Wednesday, May 03, 2006

The Problem of Evil

The Problem of Evil

  • Distinction should initially be observed between the world of moral evil and the world of natural evil.
  • Moral evil is epitomised by mans injustice to man and can be said to be caused by various cruelties, ignorance or anything that may cause an adverse affect as a direct result of human action.
  • Natural evil is the “malfunctioning of the natural world” and is encompassed by natural disasters and things.
  • It is important to note that the main belief is that suffering in its widest scope (mental as well as physical anguish) is the main consequence of evil doing, and this suffering does not discriminate against who it affects.

The Problem of Evil

  • The “problem of evil” for believers is the confusion felt by knowing that an all loving, all powerful, omnipresent being knows about suffering and is capable of stopping it, but does not. It is often sited that, as a result of this, there is no God or that He is not a God worth worshipping.
  • This problem only really exists for believers in the “God of classical theism”, as believers in polytheism or more modern religions, or even Buddhism, do not need the idea of suffering to be dispelled. In polytheism, suffering arises as a result of Godly strife, in Gaian theology suffering on a global scale is only our own fault and Buddhism realises that “all life is suffering”.
  • So, here are the main problems:
  • If God is so powerful, a world creating God with complete omnipotence then surely it would be within his power to create a world free from suffering in the first place, or, if it did come about, he should be able to rectify the problem.
  • If God knows everything, he knows how to end suffering. If he was all loving too then surely he would want to end suffering? (This could, however, be likened unto a parent letting an infant touch something hot, so that they can learn on a personal level, but this is addressed later).
  • David Hume, bless him, recognises that only 2 of the three apparent things here really exist. God is not omnipotent, he is not omnibenevolent or there is no such thing as evil.
    Admittedly, some people have refuted evil in the past, Hume feels its effects are felt too widely to be dismissible. Seeing as Hume considered evil to be readily present in life, either God is “impotent or malicious” and either signals that the God of classical theism is non-existent.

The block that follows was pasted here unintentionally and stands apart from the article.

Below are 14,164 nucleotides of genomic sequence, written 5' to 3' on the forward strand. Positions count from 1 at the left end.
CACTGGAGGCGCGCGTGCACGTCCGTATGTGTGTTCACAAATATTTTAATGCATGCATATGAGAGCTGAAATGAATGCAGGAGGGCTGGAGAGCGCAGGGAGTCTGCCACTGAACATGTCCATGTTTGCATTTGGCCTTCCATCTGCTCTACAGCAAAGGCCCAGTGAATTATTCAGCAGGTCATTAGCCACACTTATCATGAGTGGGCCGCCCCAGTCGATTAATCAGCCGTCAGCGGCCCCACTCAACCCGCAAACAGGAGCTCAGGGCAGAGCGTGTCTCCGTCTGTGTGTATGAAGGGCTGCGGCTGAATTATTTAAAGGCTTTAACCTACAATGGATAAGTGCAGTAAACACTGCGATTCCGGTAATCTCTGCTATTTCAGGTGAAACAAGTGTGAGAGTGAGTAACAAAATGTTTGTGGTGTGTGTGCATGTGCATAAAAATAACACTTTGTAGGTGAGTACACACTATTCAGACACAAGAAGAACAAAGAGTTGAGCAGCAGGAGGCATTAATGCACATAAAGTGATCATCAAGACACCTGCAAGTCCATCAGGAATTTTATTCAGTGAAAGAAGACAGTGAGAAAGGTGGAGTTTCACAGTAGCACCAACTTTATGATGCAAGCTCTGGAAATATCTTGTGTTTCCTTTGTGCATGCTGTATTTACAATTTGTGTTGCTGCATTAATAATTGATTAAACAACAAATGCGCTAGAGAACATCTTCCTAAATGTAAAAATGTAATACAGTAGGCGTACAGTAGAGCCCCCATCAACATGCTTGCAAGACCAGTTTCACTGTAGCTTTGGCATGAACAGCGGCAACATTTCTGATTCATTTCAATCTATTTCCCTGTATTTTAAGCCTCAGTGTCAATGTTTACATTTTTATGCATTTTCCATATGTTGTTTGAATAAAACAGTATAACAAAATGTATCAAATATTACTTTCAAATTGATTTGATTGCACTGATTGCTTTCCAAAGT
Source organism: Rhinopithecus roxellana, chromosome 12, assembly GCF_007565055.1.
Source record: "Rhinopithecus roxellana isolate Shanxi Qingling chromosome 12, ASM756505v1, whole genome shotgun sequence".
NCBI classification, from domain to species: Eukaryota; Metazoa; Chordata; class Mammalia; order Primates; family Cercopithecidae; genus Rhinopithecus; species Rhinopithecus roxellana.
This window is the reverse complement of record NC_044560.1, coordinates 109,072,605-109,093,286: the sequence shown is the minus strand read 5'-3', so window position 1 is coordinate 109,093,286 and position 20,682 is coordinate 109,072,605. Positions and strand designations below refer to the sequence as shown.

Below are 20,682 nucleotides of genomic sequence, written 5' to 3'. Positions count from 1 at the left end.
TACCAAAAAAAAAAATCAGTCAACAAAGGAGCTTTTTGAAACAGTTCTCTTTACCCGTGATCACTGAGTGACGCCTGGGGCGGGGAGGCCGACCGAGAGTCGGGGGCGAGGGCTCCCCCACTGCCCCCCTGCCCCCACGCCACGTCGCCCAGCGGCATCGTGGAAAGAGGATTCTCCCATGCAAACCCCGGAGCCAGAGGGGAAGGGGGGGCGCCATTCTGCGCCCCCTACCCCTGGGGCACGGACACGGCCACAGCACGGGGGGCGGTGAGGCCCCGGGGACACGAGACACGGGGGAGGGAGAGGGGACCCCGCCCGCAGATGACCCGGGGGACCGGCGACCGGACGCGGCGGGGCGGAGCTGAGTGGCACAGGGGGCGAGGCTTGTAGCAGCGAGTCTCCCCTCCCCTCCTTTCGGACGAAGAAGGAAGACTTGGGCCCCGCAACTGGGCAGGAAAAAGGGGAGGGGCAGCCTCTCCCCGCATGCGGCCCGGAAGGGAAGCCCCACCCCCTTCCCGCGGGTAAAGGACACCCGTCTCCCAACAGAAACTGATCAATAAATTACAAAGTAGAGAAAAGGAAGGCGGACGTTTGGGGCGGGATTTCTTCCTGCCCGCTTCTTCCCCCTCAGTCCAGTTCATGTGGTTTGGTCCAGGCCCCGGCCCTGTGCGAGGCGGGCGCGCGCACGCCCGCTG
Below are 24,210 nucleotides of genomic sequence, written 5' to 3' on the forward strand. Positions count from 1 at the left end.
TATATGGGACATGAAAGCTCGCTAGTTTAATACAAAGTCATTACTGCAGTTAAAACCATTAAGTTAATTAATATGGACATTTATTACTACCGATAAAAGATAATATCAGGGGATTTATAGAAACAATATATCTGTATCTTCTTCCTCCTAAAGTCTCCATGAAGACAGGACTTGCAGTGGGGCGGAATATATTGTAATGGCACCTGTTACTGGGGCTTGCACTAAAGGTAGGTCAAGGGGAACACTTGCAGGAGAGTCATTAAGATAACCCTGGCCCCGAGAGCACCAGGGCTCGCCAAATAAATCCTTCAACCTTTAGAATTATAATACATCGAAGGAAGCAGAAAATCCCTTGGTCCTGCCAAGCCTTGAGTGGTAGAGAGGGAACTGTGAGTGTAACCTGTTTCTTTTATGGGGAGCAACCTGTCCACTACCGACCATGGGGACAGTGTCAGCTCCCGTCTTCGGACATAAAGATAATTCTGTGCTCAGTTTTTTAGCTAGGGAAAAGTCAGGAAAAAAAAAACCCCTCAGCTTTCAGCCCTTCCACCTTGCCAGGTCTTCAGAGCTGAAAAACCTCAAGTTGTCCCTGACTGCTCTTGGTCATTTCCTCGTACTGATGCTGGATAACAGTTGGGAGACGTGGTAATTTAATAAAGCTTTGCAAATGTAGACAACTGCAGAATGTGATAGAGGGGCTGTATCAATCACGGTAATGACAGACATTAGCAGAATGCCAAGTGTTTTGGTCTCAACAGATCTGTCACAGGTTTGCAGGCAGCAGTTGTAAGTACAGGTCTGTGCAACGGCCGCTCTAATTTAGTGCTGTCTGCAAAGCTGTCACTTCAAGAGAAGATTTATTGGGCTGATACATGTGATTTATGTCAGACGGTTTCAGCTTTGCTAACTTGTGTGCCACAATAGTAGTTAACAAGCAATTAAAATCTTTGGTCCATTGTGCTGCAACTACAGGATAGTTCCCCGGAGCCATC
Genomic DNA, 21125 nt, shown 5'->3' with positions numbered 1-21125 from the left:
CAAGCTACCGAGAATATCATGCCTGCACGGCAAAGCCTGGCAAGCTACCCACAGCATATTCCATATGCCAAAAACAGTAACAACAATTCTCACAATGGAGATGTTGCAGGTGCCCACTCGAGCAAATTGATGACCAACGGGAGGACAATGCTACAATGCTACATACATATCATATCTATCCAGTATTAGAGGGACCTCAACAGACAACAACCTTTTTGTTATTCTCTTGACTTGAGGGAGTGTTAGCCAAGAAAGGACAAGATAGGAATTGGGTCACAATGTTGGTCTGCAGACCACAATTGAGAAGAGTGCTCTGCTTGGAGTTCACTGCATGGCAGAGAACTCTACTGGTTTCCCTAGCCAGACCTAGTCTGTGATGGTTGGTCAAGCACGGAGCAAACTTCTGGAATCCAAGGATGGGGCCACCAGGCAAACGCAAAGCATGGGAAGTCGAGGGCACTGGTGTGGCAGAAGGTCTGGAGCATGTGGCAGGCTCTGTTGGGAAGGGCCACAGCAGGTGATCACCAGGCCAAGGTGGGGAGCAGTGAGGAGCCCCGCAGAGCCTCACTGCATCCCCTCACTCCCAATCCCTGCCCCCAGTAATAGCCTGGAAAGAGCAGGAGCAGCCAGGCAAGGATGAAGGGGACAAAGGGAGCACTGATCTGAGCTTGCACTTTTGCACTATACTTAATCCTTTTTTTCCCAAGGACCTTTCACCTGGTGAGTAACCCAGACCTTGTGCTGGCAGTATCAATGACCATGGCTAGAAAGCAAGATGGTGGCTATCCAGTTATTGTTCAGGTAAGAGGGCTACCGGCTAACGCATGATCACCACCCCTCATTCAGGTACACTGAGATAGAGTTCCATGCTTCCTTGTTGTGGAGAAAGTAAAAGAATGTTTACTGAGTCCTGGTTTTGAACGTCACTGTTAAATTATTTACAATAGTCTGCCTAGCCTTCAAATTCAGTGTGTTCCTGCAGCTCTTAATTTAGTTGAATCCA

• Aquinas says the same!
  • “It seems that God does not exist: because if one of two contraries be infinite, the other would be altogether destroyed. But the name of God means that He is infinite goodness. If, therefore, God existed, there would be no evil discoverable; but there is evil in the world. Therefore God does not exist.”
  • Y’see, as Aquinas believed God’s infinite goodness to be an integral part of God, anything that can refute this will mean that God does not exist.
  • However, this did not sit well with Aquinas. He argued that when we talk about the “goodness” of God, we are actually referring to human goodness, something incomparable to Gods goodness, so, evil may exist as part of “God’s Plan”, and there are several theodicies which talk about it’s nature in this way.

Augustine’s Theodicy

  • God is perfect; he made a world without flaw.
  • He cannot be blamed for creating evil since is not a substance, but a lack thereof, and it would make no sense to say that God created a lack of something. Augustine used the example of sight in saying that blindness is the “privation of good” of sight.
  • Evil comes from angels and humans who turn away from God, as they are agents of free will, capable of doing this!
  • The chance of evil is necessary, as only God is perfect and insusceptible to change.
  • Everyone is guilty, as all were present within Adam.
  • Everyone deserves punishment.
  • Natural evil is a fine punishment because human action destroyed the original natural order. In a world where natural evil has destroyed the balance of Good, there is a chance for moral evil to flourish.
  • God is right not to intervene.
  • That God saves people through belief shows he is merciful and sufficiently just.
  • Brian Davies supports the idea the evil cannot be a substance, rather it is “a gap between what there is and what there ought to be”.
  • The argument from free will works too, as, in being given completely free will, it certainly necessitates a possibility for evil. Plantinga argues that if God had made us able to only choose good above all else then we would not have a real freedom of choice at all.
  • Augustine believes that free will is so valuable that it justifies the risk of evil.
  • However, it has been argued that Augustine’s argument contains:
  • Logical errors
  • Scientific errors and
  • Moral errors.
  • Scleiermacher argued there is a logical dilemma in considering that a perfect world can possibly go wrong, being illogical in itself, and also considering that evil has created itself which is impossible, or an attributed only to God. So, evil must be attributed to God.
  • As well as this, if a perfect world is created without knowledge of good or evil (as that is what a perfect world dictates that only good is known) then surely there is no capacity to disobey God. The fact that we are capable of this implies we must have known evil already, and thus it must have come from God.
  • Augustine’s ideas also contradict nearly all of known science. His reliance on the story of genesis belittles the whole of evolution and the selfishness which has caused man to flourish.